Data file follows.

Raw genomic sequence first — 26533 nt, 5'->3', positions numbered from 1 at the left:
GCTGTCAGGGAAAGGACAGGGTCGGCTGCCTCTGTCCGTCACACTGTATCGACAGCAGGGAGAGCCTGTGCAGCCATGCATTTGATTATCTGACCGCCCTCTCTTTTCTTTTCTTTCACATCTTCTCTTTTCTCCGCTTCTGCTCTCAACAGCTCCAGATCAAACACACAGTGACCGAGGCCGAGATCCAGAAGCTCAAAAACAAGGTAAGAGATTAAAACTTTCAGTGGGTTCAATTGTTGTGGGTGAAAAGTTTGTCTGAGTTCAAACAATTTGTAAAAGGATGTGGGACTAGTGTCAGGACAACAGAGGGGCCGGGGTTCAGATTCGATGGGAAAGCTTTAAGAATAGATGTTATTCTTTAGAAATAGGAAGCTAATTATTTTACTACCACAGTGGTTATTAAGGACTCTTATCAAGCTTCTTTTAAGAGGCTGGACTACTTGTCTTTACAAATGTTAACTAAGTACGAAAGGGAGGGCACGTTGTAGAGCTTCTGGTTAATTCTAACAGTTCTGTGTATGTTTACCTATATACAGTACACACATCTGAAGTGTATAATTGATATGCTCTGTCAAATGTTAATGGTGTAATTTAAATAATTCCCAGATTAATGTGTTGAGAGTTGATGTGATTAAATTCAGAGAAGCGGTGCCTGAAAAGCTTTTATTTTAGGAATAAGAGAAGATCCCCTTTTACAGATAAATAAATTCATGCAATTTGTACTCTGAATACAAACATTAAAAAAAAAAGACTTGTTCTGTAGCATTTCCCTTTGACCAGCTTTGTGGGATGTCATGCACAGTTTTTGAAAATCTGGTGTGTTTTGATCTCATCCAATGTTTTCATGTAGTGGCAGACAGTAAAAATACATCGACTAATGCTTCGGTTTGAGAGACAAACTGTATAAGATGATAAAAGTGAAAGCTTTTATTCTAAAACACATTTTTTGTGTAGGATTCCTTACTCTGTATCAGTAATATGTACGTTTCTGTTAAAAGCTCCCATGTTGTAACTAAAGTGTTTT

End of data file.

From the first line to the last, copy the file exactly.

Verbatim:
Raw genomic sequence first — 26533 nt, 5'->3', positions numbered from 1 at the left:
GCTGTCAGGGAAAGGACAGGGTCGGCTGCCTCTGTCCGTCACACTGTATCGACAGCAGGGAGAGCCTGTGCAGCCATGCATTTGATTATCTGACCGCCCTCTCTTTTCTTTTCTTTCACATCTTCTCTTTTCTCCGCTTCTGCTCTCAACAGCTCCAGATCAAACACACAGTGACCGAGGCCGAGATCCAGAAGCTCAAAAACAAGGTAAGAGATTAAAACTTTCAGTGGGTTCAATTGTTGTGGGTGAAAAGTTTGTCTGAGTTCAAACAATTTGTAAAAGGATGTGGGACTAGTGTCAGGACAACAGAGGGGCCGGGGTTCAGATTCGATGGGAAAGCTTTAAGAATAGATGTTATTCTTTAGAAATAGGAAGCTAATTATTTTACTACCACAGTGGTTATTAAGGACTCTTATCAAGCTTCTTTTAAGAGGCTGGACTACTTGTCTTTACAAATGTTAACTAAGTACGAAAGGGAGGGCACGTTGTAGAGCTTCTGGTTAATTCTAACAGTTCTGTGTATGTTTACCTATATACAGTACACACATCTGAAGTGTATAATTGATATGCTCTGTCAAATGTTAATGGTGTAATTTAAATAATTCCCAGATTAATGTGTTGAGAGTTGATGTGATTAAATTCAGAGAAGCGGTGCCTGAAAAGCTTTTATTTTAGGAATAAGAGAAGATCCCCTTTTACAGATAAATAAATTCATGCAATTTGTACTCTGAATACAAACATTAAAAAAAAAAGACTTGTTCTGTAGCATTTCCCTTTGACCAGCTTTGTGGGATGTCATGCACAGTTTTTGAAAATCTGGTGTGTTTTGATCTCATCCAATGTTTTCATGTAGTGGCAGACAGTAAAAATACATCGACTAATGCTTCGGTTTGAGAGACAAACTGTATAAGATGATAAAAGTGAAAGCTTTTATTCTAAAACACATTTTTTGTGTAGGATTCCTTACTCTGTATCAGTAATATGTACGTTTCTGTTAAAAGCTCCCATGTTGTAACTAAAGTGTTTT